In Chapter 18 of Aldous Huxley'sBrave New World, John the Savage seeks peace in isolation. However, Mustapha Mond has not allowed him this peace, and, after crowds have come to gawk at him and Darwin Napoleon has filmed him, John has paid the ultimate price: his life....
In Chapter 18 of Aldous Huxley's Brave New World, John the Savage seeks peace in isolation. However, Mustapha Mond has not allowed him this peace, and, after crowds have come to gawk at him and Darwin Napoleon has filmed him, John has paid the ultimate price: his life. He is the sacrificial victim of Mond, symbolically sacrificed to the people because he seeks to be an individual with thoughts and feelings of his own.
- As he hangs, John is (1) a Christ figure, a symbol of the sacrificial victim.
Slowly, very slowly,like two unhurrried compass needles, the feet turned towards th right; "north, north-east, east , south seast, south-east, south, south-south west,"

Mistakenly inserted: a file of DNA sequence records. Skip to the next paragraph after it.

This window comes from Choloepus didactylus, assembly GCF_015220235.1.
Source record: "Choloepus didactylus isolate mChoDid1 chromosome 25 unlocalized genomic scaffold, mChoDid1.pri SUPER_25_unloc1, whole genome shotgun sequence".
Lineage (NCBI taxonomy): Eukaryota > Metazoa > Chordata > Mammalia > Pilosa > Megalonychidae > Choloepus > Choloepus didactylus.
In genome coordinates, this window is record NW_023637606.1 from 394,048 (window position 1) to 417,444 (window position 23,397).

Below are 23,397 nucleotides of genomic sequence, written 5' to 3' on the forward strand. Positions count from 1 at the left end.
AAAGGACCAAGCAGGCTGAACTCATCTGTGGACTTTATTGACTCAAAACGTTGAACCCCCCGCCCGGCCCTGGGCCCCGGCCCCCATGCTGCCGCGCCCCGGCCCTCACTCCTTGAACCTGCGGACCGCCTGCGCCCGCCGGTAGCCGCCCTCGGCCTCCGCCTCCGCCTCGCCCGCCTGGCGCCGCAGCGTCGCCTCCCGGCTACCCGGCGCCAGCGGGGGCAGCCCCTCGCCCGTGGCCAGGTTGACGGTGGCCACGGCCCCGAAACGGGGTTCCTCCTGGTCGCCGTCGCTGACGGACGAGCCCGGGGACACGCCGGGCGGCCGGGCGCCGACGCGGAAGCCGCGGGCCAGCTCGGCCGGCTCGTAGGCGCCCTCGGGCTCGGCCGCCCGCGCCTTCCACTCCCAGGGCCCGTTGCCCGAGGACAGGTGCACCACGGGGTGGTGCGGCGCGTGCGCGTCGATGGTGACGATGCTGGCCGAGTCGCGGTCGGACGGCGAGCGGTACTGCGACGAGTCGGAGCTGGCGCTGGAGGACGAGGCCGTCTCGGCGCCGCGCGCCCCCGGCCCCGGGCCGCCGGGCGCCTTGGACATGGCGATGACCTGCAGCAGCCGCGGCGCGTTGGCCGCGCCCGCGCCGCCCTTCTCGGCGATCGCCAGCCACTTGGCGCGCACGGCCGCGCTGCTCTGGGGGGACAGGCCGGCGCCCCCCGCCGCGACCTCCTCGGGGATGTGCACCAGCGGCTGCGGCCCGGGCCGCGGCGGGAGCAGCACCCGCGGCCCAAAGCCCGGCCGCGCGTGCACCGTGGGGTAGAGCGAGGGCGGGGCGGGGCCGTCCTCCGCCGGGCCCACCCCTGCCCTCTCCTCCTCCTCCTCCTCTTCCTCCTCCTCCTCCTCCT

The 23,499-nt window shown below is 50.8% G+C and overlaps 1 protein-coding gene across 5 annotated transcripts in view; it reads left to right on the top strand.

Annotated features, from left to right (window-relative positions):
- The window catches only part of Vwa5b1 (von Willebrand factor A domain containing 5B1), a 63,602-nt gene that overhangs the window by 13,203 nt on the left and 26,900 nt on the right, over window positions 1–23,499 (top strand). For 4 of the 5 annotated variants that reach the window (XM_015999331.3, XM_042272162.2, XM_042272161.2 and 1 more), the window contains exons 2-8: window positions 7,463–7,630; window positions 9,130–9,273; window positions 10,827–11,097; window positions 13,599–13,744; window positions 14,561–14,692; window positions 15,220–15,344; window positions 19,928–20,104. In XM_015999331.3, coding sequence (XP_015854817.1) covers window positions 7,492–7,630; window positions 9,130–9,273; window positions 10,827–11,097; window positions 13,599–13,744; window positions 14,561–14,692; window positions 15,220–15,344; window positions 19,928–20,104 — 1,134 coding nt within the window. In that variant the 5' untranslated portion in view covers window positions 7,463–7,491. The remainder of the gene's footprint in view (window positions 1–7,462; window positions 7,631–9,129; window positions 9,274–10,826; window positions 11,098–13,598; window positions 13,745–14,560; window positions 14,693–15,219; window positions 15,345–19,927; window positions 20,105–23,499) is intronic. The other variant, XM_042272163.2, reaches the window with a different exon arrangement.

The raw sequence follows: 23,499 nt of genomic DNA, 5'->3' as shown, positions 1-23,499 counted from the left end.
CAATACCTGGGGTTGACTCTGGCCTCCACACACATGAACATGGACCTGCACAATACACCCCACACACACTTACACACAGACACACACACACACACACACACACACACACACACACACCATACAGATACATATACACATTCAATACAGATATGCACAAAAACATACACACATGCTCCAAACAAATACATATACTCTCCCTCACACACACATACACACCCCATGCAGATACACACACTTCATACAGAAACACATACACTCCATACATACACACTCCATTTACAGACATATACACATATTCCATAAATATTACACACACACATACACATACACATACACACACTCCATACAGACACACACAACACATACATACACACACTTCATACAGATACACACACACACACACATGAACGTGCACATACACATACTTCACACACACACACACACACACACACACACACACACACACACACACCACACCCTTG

- John's bod hangs like a butchered animal's. (2) This unstated comparison, or metaphor, to animals is called (3) zoomorphism
Since the feet in the description are not all that dangles and turns, the author uses (4) synedoche, or the use of a part for the whole.
At the beginning of the chapter, Helmholtz asks the Savage what is wrong with him, "Did you eat something that didn't agree with you?" asks Bernard, and John replies that he has eaten civilization. When Bernard is puzzled, John continues,
"It poisoned me; I was defiled. And then....I ate my own wickedness.....Now I am purified." So, John cleanses himself by taking the emetic of mustard and water, and he self-flagellates, redeeming himself through physical discomfort and spiritual meditation; however, the onslaught of the curious crowd is too much for John.